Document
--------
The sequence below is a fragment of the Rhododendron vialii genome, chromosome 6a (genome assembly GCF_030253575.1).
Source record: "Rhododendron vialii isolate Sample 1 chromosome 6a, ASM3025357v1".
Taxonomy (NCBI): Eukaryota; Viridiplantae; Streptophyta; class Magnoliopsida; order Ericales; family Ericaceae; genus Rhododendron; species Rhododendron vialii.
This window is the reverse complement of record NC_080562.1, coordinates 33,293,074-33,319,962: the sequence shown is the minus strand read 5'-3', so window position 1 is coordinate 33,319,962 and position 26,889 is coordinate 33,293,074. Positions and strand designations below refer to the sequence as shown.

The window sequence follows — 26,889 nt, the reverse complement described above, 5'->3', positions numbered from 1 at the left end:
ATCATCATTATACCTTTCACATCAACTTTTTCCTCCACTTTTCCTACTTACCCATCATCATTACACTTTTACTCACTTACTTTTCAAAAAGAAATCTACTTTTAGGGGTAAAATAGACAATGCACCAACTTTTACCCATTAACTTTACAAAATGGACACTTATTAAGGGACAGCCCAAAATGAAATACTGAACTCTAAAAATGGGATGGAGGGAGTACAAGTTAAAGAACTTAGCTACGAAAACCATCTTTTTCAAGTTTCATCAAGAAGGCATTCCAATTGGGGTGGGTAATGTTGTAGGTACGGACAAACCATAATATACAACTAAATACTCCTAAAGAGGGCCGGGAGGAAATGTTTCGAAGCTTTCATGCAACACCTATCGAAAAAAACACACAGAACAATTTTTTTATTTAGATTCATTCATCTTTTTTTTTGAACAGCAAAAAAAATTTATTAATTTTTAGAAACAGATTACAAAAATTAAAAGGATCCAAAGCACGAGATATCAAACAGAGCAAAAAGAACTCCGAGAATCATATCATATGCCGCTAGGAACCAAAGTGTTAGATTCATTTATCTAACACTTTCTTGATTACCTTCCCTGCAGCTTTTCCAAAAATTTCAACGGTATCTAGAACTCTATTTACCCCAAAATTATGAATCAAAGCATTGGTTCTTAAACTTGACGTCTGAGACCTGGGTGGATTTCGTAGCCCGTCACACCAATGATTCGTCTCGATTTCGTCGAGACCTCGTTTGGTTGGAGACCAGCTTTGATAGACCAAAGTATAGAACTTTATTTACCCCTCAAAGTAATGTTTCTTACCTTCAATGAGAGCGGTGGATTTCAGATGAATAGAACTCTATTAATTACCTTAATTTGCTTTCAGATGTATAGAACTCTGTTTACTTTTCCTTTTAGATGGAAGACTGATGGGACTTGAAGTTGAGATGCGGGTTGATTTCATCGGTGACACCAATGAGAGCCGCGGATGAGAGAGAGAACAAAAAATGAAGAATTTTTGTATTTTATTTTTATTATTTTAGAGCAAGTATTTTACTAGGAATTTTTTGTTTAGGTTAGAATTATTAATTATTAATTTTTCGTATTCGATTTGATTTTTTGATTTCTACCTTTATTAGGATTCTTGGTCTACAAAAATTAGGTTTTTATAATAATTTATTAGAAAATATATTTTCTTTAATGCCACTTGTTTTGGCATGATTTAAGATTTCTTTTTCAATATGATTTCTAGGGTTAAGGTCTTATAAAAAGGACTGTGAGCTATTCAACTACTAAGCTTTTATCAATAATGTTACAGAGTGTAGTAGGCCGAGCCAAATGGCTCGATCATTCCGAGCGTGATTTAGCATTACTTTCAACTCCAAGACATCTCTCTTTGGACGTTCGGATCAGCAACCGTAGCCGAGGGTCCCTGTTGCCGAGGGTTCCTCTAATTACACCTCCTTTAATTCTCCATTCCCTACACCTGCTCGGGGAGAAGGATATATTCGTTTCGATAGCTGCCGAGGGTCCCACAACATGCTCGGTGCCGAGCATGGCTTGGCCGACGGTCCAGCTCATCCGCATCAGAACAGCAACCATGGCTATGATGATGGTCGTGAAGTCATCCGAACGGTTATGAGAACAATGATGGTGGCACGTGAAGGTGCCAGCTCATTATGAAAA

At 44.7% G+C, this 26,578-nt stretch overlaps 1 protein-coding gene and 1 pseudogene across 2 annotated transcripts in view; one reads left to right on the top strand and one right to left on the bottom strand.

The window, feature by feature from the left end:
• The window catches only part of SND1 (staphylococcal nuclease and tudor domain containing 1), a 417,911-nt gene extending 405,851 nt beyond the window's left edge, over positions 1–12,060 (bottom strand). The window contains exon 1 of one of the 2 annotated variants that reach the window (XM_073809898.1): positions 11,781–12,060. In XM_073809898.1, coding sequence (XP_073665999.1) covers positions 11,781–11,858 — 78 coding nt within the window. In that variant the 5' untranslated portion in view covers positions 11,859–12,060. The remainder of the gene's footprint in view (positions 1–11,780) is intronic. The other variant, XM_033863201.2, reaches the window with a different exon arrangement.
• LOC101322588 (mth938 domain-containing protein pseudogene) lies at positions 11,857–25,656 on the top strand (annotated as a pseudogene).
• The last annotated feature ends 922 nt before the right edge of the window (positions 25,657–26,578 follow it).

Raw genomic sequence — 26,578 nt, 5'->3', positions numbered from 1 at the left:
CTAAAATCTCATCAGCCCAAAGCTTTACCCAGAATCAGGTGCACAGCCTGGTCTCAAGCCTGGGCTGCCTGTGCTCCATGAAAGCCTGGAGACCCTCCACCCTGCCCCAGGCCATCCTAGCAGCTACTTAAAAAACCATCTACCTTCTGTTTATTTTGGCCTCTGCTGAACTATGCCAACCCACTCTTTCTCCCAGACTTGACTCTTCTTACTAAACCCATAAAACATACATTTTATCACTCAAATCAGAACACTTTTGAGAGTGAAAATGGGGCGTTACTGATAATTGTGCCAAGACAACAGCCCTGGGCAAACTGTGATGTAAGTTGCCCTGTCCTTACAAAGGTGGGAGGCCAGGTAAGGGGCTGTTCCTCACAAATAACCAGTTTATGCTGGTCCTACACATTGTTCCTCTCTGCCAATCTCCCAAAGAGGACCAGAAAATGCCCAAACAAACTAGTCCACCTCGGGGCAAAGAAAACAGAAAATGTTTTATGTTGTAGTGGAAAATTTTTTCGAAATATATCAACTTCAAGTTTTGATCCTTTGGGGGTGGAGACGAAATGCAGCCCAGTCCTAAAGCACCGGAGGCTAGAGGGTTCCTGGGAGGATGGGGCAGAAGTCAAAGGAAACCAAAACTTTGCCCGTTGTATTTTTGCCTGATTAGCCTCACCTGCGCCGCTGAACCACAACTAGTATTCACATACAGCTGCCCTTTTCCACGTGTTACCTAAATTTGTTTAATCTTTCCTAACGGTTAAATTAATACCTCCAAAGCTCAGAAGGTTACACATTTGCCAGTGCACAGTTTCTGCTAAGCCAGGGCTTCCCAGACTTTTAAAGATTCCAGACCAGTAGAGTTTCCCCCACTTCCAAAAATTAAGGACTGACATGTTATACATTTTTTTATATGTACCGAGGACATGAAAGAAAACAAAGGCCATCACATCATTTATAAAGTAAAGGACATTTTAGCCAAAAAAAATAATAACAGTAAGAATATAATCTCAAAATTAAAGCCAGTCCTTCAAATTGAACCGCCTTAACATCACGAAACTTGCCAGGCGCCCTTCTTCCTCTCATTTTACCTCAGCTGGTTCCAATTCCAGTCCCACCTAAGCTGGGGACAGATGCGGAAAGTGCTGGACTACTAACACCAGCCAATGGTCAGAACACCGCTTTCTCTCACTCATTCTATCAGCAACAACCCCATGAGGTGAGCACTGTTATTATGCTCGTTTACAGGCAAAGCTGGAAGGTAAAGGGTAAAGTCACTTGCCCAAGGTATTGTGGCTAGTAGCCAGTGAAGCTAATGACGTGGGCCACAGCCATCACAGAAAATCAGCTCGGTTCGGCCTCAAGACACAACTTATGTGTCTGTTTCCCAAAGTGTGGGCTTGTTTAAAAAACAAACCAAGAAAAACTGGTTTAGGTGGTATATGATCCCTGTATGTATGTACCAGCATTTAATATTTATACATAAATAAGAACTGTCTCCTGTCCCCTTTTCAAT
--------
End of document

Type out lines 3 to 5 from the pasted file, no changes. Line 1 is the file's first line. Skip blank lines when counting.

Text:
Taxonomy (NCBI): Eukaryota; Viridiplantae; Streptophyta; class Magnoliopsida; order Ericales; family Ericaceae; genus Rhododendron; species Rhododendron vialii.
This window is the reverse complement of record NC_080562.1, coordinates 33,293,074-33,319,962: the sequence shown is the minus strand read 5'-3', so window position 1 is coordinate 33,319,962 and position 26,889 is coordinate 33,293,074. Positions and strand designations below refer to the sequence as shown.

The window sequence follows — 26,889 nt, the reverse complement described above, 5'->3', positions numbered from 1 at the left end: